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Mukbang Mania: Inside the Internet’s Massive Appetite for Extreme Eating

When you go to Buffalo Wild Wings, you might decide between Honey BBQ and Lemon Pepper. When Nick Perry goes to B-Dubs, he decides how much food he can physically fit in his stomach.

Perry, better known by his online alias Nikocado Avocado, is an internet sensation with nearly 6 million combined subscribers across multiple YouTube channels. But he’s not your typical content creator: he’s America’s most popular mukbang streamer, which basically means he’s famous for his ability to eat mind-boggling amounts of food. 

For example, his “$100 Worth of Buffalo Wild Wings” mukbang features a spread that includes a box of cheese curds, four boxes of boneless wings, a double cheeseburger, fries, and multiple cups of what appear to be liquid cheese.

There are hundreds of mukbang channels on YouTube and these types of videos are getting more popular by the day. Perplexed? You’re not alone. America may be known for epic portion sizes and show biz, but this extreme eating trend started overseas.

What Is a Mukbang?

A mukbang is an eating show where a host cooks/buys and consumes massive amounts of food for their audience’s viewing pleasure. Mukbang (or meokbang) is a combination of two Korean words: “eating” (meongneun) and “broadcast” (bangsong).

In simple terms, it’s a video of someone binge-eating. But we say binge-eating, we’re talking about more than scarfing down an XL pizza. We’re talking about banquet-sized platters big enough to feed a family of four—and the videos can last up to an hour.

Mukbang videos can be live-streamed or pre-recorded and shared on social media platforms like YouTube, TikTok, and Twitch. Some mukbang vloggers narrate their meals or engage with viewers in real-time. Others are completely silent, giving viewers no other option but to focus solely on their eating habits.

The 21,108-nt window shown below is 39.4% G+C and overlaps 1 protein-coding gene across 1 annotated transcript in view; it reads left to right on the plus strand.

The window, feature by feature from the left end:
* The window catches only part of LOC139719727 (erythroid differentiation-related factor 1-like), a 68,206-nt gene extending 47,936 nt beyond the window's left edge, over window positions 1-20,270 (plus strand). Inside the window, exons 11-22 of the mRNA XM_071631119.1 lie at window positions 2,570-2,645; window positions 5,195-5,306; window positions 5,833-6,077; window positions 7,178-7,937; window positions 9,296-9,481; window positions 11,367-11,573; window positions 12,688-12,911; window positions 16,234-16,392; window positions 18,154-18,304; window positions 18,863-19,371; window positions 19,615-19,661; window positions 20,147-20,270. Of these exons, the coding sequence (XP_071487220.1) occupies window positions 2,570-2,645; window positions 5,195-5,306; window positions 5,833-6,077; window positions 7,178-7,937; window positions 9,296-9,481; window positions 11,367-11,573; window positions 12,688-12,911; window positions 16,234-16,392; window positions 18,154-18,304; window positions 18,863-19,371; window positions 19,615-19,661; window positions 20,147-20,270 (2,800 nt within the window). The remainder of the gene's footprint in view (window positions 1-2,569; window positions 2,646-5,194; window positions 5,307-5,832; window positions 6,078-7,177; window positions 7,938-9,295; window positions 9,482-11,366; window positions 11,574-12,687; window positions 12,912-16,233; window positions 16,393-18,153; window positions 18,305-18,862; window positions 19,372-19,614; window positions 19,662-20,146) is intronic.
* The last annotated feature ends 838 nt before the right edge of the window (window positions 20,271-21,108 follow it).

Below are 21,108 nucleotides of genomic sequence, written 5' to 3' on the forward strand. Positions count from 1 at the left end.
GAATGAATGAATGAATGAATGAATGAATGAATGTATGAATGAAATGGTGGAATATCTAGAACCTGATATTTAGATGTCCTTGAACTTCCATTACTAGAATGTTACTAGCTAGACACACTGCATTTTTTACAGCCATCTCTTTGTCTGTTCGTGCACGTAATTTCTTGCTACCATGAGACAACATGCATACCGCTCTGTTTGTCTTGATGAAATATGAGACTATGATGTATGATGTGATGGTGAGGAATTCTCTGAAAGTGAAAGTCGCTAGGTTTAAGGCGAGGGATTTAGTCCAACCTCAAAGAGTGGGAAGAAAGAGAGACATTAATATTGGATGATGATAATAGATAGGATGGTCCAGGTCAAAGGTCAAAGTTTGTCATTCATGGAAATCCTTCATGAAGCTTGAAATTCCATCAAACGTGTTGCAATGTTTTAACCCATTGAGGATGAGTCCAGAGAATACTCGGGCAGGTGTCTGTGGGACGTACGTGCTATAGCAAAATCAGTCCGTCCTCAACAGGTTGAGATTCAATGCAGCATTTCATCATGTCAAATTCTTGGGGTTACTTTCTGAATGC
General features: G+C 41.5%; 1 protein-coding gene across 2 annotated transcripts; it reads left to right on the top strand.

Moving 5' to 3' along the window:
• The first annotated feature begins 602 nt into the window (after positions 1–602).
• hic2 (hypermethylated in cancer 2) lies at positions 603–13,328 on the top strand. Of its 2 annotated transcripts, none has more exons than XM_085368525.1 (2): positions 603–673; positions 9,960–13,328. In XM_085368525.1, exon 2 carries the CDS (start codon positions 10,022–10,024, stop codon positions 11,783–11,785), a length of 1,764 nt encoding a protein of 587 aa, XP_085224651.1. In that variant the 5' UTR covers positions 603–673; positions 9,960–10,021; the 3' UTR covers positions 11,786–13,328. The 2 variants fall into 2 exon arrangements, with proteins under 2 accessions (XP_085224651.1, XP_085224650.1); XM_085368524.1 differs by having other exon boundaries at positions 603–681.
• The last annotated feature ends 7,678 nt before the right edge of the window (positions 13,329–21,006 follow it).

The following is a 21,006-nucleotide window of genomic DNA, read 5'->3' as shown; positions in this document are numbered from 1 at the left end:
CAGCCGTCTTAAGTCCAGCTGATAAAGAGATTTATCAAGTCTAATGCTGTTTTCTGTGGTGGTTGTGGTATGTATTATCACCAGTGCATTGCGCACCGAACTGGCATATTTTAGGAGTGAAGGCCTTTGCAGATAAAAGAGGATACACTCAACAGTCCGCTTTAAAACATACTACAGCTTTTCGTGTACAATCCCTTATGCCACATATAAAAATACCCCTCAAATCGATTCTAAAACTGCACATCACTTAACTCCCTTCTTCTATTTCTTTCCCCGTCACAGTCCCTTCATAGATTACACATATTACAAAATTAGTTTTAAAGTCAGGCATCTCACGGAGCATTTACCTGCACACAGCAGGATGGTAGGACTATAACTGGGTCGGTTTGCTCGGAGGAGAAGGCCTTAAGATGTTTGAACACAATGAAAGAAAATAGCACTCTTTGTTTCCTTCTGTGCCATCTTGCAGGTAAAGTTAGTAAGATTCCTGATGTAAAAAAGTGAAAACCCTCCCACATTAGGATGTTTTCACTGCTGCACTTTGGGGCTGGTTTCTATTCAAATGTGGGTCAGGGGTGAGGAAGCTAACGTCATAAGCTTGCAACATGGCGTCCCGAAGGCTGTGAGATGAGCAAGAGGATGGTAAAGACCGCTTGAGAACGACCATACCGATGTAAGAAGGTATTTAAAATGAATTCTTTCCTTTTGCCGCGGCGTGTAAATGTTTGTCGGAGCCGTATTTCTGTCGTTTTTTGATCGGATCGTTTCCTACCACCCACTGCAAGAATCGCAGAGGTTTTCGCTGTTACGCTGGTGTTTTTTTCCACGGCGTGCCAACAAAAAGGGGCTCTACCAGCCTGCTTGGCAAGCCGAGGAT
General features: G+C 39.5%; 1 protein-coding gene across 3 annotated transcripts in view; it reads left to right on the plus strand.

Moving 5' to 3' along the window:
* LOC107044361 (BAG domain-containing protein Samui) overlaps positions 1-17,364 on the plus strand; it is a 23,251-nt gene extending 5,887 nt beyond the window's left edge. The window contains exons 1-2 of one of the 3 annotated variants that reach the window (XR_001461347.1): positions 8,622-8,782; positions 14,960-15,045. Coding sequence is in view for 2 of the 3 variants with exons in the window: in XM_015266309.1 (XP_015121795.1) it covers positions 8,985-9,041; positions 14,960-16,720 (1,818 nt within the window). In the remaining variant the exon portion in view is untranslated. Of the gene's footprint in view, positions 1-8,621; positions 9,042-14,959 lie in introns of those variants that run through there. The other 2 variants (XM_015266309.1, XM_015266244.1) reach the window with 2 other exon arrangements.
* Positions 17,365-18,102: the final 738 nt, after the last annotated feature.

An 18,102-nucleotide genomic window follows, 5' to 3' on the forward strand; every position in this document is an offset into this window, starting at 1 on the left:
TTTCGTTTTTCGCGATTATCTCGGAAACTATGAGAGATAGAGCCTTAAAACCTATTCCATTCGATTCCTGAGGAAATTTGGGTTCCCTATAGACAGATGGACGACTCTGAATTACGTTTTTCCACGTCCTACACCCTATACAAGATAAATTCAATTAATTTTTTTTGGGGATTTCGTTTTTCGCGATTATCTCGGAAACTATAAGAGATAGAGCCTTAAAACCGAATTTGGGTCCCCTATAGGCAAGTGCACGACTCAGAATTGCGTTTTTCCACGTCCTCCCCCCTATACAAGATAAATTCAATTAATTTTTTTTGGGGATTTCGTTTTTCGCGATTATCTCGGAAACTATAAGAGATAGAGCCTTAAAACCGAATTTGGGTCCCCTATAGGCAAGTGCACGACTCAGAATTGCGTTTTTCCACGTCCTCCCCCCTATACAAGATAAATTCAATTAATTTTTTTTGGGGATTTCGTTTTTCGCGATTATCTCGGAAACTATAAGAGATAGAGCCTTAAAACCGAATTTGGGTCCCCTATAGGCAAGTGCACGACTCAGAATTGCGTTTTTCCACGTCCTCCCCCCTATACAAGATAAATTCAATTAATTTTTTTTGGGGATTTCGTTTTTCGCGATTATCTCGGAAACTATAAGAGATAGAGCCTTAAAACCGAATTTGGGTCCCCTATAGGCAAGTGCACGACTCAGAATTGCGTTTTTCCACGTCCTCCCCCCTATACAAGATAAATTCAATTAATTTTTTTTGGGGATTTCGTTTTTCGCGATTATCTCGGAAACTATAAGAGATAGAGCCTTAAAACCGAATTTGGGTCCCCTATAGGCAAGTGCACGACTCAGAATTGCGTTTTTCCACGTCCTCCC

Some people lump mukbang videos into the category of eating contests, but that’s not exactly accurate. There are endless food challenge videos online, like the 20,000 calorie burger challenge and the people who try to eat Wendy’s entire menu in one sitting.

Mukbang, by contrast, is more about creating an intimate connection with viewers. The purpose of a mukbang isn’t to see how fast or even how much you can eat—it’s how well you can captivate your audience.

The History of Mukbang

Mukbang videos originated in South Korea in 2009. They first appeared on the video-streaming service AfreecaTV, but today they can be found on South Korean cable channels, just like any other food show. 

In Korea, mukbang streamers are called broadcast jockeys (or BJs) and ultra-popular ones like Banzz are on the same level as movie stars and athletes. 

Some people call Korea’s mukbang craze ironic considering the culture’s reputation for healthy eating and dining etiquette. But the combination of dirt-cheap production costs and consumer demand makes mukbangs a no-brainer from an economic standpoint.

Over the past decade, mukbang videos have gained popularity across the world, especially in the United States. However, Korean mukbangs tend to be different from the American variety.